On This Day in History… Supreme Court Decides Bush V. Gore & 2000 Presidential Election in Bush’s Favor

By Bonnie Goodman

Ms. Goodman is the Editor / Features Editor at HNN. She has a Masters in Library and Information Studies from McGill University, and has done graduate work in history at Concordia University. She blogs at History Musings

IN FOCUS: BUSH V. GORE, ELECTION 2000

ON THIS DAY IN HISTORY…

On this day in history…December 12, 2000, a divided U.S. Supreme Court made Republican George W. Bush president-elect over Democrat Al Gore as the justices reversed a state court decision for recounts in Florida’s contested election. (The nation’s highest court agreed, 7-2, to overturn the order for a state recount and voted 5-4 that there was no acceptable procedure by which a timely new recount could take place.) (LAT)

IN THE NEWS…

     

  • Ten years after Bush v. Gore, the fight goes on: Al Gore won the popular vote by more than 500,000. But it was the contentious recount in Florida – halted by the Supreme Court – that gave it to Bush. What that meant still is being argued. Some battles in American history and politics never end, at least in terms of passionate public argument. The Civil War. The Vietnam War. Abortion. The Red Sox and the Yankees. Bush v. Gore. Fortunately, the last one did not come to violent revolution. But the end of the 2000 presidential election – marked Sunday by the 10-year anniversary of the US Supreme Court decision that made George W. Bush the 43rd President of the United States – is just as debatable. The closest presidential race in US history came down to 537 votes out of 101,455,899 cast. Gore had won the popular vote by more than half a million, but it was the contentious recount in Florida – eventually halted by the Supreme Court – that gave it to Bush in the Electoral College, 271-266…. – CS Monitor, 12-12-10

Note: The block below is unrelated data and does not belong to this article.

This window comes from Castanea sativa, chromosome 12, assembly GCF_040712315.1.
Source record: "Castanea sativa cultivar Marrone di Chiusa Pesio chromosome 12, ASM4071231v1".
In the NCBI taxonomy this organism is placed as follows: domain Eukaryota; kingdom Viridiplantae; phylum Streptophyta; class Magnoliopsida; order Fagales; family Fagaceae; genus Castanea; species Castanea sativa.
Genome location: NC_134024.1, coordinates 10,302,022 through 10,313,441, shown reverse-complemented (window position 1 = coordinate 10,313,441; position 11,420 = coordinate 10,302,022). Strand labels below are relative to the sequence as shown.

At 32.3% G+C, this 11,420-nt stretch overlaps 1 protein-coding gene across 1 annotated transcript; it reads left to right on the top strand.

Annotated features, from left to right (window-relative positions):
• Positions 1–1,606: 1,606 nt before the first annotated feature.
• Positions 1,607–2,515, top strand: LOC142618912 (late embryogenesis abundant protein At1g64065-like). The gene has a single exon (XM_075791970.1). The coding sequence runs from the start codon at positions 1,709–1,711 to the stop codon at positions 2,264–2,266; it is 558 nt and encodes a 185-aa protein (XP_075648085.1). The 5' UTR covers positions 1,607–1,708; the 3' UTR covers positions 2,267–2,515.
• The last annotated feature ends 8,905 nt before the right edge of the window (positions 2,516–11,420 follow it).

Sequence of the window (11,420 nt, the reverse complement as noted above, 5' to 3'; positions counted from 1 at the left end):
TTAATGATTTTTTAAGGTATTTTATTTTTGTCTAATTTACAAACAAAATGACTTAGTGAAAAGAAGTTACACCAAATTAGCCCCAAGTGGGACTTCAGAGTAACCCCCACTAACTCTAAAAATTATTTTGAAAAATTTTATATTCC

QUOTES

     

  • “Voters who cast ballots incompetently are not entitled to have election officials toil to divine these voters’ intentions, Al Gore got certain Democratic-dominated canvassing boards to turn their recounts into unfettered speculations and hunches about the intentions of voters who submitted inscrutable ballots.” — George Will, Christian Science Monitor
  • George F. Will: A decade after Bush v. Gore: The passions that swirled around Bush v. Gore, the Supreme Court case that ended 10 years ago Sunday, dissipated quickly. And remarkably little damage was done by the institutional collisions that resulted when control of the nation’s supreme political office turned on 537 votes out of 5,963,110 cast in Florida.
    Many controversies concerned whether particular votes could be said to have been cast properly. Chads are those bits of paper that, when a ballot is properly cast by puncturing spots next to candidates’ names, are separated from the ballot. In Florida, there were “dimpled” chads that were merely dented and “hanging” chads not separated from the ballots. Furthermore, there were undervotes (ballots with no vote for president) and overvotes (votes for two presidential candidates) and ill-designed (by a Democrat) butterfly ballots…. – WaPo, 12-12-10
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